Geopolitics Trumps Geography

"What these critics missed is that geopolitics trumps geography, that while geography is fixed,  geopolitics is not"

Following the “Belt and Silk Road” Summit hosted by China in Beijing in mid-May 2017, President Duterte, current chair of the ASEAN, announced that Turkey and Mongolia both want to join the association. Critics of the administration immediately pounced, saying the president should be given a map, i.e., he does not know that Turkey and Mongolia are both geographically outside Southeast Asia.

What these critics missed is that geopolitics trumps geography, that while geography is fixed,  geopolitics is not. For instance, Sri Lanka (in South Asia) and Papua New Guinea (straddling the far reach of Southeast Asia and northern Australia) also indicated interest to join ASEAN some years back, but were not allowed to do so.

Anomalies of geographically-determined groupings abound. The North Atlantic Treaty Organization (NATO) originally consisted of 12 countries in that zone, but now includes more than half a dozen countries in inland central Europe and the Mediterranean, nowhere near the North Atlantic as originally envisioned.

The Southern Africa Development Cooperation includes countries in east Africa.
For twenty years, India has wanted to join the Asia Pacific Economic Cooperation (APEC), consisting of countries in the Pacific Rim. India is nowhere in the Pacific Rim, but there are economic and geopolitical reasons why it wants to join APEC.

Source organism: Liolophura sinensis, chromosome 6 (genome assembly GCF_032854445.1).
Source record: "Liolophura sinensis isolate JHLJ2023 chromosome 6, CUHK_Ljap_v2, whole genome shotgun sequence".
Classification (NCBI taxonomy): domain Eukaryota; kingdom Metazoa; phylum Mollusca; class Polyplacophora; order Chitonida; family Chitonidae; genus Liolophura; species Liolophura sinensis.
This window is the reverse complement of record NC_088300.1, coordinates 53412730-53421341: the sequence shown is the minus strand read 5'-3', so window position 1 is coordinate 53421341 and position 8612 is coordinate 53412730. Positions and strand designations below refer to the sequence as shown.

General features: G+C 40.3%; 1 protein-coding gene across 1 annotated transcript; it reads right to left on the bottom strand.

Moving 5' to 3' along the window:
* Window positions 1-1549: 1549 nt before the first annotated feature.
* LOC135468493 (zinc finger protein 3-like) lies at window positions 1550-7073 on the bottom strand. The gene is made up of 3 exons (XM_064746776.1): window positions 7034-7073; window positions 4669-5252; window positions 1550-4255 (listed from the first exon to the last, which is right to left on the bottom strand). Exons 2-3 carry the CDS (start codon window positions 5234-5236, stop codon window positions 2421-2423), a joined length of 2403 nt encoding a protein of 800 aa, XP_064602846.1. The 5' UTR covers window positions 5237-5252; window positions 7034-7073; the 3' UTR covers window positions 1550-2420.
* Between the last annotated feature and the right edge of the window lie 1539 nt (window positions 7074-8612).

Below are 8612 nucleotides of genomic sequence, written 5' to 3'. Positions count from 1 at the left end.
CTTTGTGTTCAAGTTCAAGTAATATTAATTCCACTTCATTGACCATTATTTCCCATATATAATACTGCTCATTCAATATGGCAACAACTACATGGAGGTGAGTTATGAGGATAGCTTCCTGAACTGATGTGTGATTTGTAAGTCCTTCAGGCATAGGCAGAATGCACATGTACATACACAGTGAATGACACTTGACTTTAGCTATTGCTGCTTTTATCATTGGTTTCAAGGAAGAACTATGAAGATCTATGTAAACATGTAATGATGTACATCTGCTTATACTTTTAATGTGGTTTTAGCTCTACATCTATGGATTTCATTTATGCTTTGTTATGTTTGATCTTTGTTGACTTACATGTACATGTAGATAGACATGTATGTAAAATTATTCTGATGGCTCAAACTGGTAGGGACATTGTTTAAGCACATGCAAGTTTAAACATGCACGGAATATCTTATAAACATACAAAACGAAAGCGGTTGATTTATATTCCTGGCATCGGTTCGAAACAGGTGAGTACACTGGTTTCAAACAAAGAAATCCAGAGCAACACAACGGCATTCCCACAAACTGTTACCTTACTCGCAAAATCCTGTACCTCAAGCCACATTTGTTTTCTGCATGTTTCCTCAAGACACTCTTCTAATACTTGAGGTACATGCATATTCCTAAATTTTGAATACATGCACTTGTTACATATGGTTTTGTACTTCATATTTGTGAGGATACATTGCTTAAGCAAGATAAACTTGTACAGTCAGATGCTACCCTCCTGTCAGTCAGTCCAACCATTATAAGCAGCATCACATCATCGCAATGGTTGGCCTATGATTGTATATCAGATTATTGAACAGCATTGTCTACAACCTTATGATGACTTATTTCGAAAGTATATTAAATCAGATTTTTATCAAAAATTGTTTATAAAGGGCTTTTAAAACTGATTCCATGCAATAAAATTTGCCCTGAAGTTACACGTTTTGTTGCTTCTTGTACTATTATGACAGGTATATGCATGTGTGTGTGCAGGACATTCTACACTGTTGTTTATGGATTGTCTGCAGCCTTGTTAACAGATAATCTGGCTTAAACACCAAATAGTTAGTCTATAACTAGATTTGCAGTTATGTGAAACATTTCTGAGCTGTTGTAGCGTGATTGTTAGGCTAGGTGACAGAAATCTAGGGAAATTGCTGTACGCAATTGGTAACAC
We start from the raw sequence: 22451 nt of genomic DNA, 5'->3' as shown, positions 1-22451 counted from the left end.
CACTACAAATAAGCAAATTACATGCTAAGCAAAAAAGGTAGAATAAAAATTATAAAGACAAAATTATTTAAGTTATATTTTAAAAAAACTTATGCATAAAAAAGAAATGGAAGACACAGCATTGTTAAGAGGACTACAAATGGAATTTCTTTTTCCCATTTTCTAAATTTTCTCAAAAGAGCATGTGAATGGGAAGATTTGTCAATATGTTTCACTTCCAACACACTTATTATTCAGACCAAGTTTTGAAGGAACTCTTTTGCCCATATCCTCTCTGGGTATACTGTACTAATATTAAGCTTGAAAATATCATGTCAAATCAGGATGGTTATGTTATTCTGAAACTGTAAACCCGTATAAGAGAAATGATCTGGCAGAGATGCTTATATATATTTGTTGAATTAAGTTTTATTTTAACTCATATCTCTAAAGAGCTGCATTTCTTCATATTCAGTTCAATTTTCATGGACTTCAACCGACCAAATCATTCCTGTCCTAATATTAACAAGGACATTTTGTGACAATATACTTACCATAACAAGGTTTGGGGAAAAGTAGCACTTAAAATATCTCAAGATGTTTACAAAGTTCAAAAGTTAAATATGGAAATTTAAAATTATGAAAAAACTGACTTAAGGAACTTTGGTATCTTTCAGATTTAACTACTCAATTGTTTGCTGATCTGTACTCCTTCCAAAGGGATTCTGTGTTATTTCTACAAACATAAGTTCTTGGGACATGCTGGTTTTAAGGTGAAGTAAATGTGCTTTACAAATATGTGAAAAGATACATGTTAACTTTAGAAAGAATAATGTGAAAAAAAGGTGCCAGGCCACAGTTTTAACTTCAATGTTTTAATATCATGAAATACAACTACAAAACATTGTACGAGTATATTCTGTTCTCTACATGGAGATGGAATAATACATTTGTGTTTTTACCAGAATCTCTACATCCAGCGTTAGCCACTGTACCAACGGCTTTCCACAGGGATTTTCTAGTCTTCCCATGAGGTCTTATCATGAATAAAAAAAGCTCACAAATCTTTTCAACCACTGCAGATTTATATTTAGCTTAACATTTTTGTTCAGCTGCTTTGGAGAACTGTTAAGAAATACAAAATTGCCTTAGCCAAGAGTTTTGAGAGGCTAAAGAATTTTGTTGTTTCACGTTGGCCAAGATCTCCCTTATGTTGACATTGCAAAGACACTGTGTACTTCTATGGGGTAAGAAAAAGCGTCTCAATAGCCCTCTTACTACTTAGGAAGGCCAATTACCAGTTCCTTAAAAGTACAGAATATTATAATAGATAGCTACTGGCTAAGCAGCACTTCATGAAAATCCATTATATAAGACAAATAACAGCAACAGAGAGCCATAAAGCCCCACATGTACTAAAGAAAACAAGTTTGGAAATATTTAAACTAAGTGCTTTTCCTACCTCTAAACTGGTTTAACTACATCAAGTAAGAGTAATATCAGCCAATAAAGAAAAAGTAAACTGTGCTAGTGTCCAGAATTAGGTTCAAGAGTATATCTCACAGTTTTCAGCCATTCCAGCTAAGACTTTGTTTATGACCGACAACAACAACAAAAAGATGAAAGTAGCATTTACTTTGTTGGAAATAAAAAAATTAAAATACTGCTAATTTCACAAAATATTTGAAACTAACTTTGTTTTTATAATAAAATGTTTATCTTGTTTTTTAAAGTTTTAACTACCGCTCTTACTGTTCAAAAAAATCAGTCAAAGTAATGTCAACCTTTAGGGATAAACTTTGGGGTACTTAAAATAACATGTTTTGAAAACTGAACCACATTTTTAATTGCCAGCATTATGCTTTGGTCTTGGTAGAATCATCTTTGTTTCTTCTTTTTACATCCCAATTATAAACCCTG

And for years, many Filipinos supported the Philippine statehood movement, which would have joined us to the United States of America, even though geographically, the Philippine archipelago is outside the Americas. Indeed, the state of Hawaii is well outside the continent of North America.

Critics of the Duterte administration tend to be too literal in their understanding of geopolitics in general, and ASEAN in particular. People and countries choose the groups they want to belong. Sometimes they succeed, sometimes not. We should all feel proud that countries outside Southeast Asia want to join ASEAN. Indeed, ASEAN can accommodate Turkey’s and Mongolia’s interest through the “ASEAN Plus” arrangement. And who knows, in the future, ASEAN may expand its membership through appropriate amendment of its charter?

Again, although land and therefore geography is immoveable, geopolitics is constantly evolving.

About the Author
Mr. Oscar F. Picazo is a retired specialist in health systems, health economics, and social policy. He has worked in 24 countries for the World Bank, the United States Agency for International Development (USAID), and as an independent consultant. He returned to the Philippines in 2009 and became a senior research consultant for the Philippine Institute of Development Studies.
Other Articles

Sign up via our free email subscription service to receive notifications when new information is available.